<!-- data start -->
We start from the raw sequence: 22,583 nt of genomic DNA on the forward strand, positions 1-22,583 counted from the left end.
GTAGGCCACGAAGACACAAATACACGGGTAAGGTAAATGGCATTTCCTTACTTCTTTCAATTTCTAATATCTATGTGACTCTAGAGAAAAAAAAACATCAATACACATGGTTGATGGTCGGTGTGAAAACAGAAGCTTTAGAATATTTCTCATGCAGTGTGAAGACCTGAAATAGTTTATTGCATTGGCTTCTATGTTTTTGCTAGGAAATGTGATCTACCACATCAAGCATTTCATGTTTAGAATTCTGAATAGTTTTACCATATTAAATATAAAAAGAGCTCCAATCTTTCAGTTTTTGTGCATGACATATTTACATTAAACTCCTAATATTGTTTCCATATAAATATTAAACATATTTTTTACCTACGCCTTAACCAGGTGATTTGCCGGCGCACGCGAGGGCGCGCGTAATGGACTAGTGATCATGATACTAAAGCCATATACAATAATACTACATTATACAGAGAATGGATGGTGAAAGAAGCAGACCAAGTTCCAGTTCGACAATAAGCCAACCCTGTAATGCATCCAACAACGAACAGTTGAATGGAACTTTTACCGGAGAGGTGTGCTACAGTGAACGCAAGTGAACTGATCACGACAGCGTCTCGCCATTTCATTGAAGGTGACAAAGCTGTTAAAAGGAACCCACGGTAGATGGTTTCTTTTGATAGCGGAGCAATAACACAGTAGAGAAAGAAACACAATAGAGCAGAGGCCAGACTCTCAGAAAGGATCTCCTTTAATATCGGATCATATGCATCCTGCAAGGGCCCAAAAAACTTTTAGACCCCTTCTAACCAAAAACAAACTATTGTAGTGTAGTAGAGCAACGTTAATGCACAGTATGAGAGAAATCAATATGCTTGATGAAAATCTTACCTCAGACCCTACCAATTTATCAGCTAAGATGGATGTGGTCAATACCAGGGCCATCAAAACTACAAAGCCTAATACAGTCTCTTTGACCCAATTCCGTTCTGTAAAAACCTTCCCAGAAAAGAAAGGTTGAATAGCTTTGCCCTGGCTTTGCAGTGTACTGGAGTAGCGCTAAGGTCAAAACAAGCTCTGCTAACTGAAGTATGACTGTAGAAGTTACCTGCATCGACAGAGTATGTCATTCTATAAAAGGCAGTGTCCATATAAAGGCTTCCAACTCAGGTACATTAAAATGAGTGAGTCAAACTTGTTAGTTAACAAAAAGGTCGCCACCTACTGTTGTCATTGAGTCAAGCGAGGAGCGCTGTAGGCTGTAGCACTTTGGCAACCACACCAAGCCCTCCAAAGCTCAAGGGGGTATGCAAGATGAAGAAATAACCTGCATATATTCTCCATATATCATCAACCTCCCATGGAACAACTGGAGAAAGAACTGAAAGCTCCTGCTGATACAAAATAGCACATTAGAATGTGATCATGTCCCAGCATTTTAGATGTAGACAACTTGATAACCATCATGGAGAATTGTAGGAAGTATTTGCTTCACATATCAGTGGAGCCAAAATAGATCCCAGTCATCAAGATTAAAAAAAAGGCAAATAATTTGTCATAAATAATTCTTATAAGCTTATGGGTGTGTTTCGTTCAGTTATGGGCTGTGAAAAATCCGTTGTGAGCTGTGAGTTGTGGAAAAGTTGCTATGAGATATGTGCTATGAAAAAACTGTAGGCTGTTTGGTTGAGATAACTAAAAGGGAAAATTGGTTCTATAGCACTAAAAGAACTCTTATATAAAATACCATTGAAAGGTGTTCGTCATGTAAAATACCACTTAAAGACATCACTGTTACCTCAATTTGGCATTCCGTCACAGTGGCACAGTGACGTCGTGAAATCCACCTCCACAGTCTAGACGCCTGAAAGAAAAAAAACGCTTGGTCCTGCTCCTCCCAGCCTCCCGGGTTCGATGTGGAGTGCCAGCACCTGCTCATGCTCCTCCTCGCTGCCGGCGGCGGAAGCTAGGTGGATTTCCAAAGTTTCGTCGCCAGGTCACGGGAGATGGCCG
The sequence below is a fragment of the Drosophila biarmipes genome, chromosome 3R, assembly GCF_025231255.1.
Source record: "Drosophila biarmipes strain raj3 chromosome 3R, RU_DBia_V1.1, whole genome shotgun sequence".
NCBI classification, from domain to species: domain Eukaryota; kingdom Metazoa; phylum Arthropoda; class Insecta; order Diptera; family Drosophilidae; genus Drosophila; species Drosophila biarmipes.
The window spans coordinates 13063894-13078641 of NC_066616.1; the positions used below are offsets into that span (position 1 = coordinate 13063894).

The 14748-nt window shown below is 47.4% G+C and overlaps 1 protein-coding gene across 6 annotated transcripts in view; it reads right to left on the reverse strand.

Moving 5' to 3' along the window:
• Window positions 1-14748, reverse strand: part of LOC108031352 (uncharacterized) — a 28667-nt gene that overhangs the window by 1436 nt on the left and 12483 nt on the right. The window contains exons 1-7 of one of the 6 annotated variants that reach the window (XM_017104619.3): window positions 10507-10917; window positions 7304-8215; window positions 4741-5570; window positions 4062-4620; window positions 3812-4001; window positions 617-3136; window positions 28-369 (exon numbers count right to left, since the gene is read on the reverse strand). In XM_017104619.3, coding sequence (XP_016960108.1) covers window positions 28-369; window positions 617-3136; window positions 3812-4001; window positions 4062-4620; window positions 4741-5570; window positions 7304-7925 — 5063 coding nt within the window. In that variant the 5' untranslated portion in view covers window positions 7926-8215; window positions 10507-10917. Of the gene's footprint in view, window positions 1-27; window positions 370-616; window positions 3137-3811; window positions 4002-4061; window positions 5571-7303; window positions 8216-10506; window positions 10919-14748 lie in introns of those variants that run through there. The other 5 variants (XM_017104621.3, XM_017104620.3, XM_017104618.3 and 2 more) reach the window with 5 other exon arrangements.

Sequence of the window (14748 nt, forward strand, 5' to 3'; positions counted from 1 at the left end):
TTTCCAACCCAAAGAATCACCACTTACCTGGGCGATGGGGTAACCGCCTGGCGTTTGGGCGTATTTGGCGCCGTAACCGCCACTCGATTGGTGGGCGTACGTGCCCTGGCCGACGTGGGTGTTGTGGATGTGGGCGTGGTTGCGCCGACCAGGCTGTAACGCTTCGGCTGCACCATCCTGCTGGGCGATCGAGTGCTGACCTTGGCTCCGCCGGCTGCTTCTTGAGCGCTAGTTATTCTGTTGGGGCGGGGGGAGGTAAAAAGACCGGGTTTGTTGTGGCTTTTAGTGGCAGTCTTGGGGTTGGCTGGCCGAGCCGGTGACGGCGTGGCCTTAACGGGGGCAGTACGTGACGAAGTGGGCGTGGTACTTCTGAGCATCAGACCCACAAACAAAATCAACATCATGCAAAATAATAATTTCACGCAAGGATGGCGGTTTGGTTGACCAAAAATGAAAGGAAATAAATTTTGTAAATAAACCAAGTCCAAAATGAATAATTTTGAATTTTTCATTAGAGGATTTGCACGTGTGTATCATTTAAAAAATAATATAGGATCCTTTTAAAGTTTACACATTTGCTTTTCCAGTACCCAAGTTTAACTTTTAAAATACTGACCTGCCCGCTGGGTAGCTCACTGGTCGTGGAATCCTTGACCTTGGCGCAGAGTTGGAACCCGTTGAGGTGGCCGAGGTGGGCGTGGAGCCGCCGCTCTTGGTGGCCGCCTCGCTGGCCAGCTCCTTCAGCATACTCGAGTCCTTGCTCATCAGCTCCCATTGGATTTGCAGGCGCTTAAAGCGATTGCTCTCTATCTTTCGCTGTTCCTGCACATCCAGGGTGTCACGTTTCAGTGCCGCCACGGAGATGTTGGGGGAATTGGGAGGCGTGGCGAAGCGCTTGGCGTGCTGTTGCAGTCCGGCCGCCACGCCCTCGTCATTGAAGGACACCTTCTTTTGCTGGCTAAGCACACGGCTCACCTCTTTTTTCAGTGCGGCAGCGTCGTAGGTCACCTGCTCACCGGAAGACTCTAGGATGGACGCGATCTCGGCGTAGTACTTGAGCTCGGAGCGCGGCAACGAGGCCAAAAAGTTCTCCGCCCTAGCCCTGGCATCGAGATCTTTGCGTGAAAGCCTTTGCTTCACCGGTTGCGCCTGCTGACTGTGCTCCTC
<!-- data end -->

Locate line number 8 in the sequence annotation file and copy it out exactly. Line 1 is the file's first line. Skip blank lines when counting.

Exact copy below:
Moving 5' to 3' along the window: